Businesses, analysts, and investors can use total and marginal revenue to determine the competitiveness and success of companies. Both of these types of revenues have a direct relationship to corporate income. Companies that are successful often have consistent total and marginal revenue.
In order to remain competitive, companies must be able and willing to increase production—but only to a certain extent. Since we already know that reaching optimal levels can lead to a drop in returns, companies must regularly monitor production levels. A cost-benefit analysis is usually required once their marginal production costs begin to exceed their marginal revenue.
Example of Total Revenue and Marginal Revenue
The calculation of total revenue frequently takes timetables into account. For instance, a restaurateur may tabulate the number of hamburgers sold in an hour or the number of orders of medium-sized french fries sold throughout the business day. In the latter case, the total daily revenue would be the number of fries sold—say 300, multiplied by the price per unit—at a price of $2 per day.
But consider what happens if the restaurateur drops the price of a unit of french fries to $1, and he heavily advertises the new discounted price. This could result in a bump in sales—let’s say to 500 units per day. Consequently, the total revenue bumps up to $500 in sales.
Total revenue changes with respect to price, and quantity can be visually demonstrated on a graph, in which a demand curve is drawn, that signals the price and quantity that would maximize total revenue.
Calculating Marginal Revenue
To calculate marginal revenue, divide the change in total revenue by the change in the quantity sold. Therefore, the marginal revenue is the slope of the total revenue curve. Use the total revenue to calculate marginal revenue.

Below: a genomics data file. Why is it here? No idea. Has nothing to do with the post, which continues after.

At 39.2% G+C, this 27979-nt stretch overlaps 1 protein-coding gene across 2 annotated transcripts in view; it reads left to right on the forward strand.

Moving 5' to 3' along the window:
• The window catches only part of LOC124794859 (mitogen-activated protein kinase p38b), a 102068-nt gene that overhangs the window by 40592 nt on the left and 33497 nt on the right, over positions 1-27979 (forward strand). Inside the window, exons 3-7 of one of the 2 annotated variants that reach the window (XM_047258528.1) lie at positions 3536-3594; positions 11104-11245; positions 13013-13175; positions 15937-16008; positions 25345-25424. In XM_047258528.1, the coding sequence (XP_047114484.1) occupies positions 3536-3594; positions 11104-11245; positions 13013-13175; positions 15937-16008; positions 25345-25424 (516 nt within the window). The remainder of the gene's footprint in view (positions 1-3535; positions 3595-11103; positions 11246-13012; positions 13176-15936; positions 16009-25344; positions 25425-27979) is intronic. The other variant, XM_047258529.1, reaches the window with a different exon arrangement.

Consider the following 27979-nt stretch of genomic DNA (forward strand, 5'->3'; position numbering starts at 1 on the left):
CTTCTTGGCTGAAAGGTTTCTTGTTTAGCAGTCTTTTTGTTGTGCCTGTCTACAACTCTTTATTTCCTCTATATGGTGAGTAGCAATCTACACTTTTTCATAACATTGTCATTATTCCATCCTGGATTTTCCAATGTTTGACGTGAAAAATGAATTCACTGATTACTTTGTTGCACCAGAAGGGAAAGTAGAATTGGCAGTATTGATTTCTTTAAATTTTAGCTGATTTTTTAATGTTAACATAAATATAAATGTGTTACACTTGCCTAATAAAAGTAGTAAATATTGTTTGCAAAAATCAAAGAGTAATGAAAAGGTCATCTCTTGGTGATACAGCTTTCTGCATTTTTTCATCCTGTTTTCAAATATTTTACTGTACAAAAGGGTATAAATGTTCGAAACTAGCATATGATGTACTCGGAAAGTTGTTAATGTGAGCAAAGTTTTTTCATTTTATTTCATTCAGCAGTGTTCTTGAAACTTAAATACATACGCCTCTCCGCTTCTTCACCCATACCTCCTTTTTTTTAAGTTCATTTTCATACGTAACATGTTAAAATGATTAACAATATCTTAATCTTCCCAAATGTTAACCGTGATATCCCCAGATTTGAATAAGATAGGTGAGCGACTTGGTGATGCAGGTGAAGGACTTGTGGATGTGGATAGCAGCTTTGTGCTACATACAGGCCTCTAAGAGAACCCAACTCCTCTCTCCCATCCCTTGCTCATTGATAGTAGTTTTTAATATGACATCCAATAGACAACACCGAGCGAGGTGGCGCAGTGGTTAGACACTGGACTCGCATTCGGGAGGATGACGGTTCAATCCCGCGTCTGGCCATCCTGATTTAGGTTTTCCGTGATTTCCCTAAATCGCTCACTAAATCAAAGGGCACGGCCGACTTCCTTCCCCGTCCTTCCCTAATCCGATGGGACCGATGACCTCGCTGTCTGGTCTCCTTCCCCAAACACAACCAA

Let's go back to the example from above. Suppose the company sells one unit of fries for a price of $2 for each of its first 100 units. If it sells 100 toys, its total revenue would be $200 (100 x 2). The company sells the next 100 units of fries for $1.50 a unit. Its total revenue would be $350 ($200 + 100 x 1.50).
Suppose the company wanted to find its marginal revenue gained from selling its 101st unit. The total revenue is directly related to this calculation. First, the company must find the change in total revenue. The change in total revenue is $1.50 ($151.50 - $150). Next, it must find the change in the fries sold, which is 1 (101 - 100). Thus, the marginal revenue gained by producing the 101st toy is $1.50.
Is Marginal Revenue a Derivative of Total Revenue?
Marginal revenue is a derivative of total revenue—at least when it comes to demand. That's because marginal revenue reflects the change in total revenue when one additional good or service is produced. You can calculate marginal revenue by dividing total revenue by the change in the number of goods and services sold.
Does Marginal Revenue Increase If Total Revenue Increases?
There is a positive correlation between marginal and total revenue. This means that when total revenue increases, marginal revenue is positive. When it falls, you end up with a negative marginal revenue.
What Is the Difference Between Marginal Cost and Marginal Revenue?
Marginal cost is the extra expense a business incurs when producing one additional product or service. Marginal revenue, on the other hand, is the incremental increase in revenue that a business experiences after producing one more product or service. Adjustments to a company's marginal revenue may mark a change in its marginal cost. A company's production reaches its optimal point when marginal cost and revenue are equal.
The Bottom Line
Total revenue is the total amount of money a company brings in from selling its goods and services. It determines how well a company is bringing in money from its core operations based on demand and price.
Marginal revenue measures the increase in revenues from selling an additional unit of a good or service, which helps management determine if it is in the best interest to produce and sell more. Once the marginal cost of producing an extra unit is greater the marginal revenue, a company will halt production as it is not making profits on the additional units sold.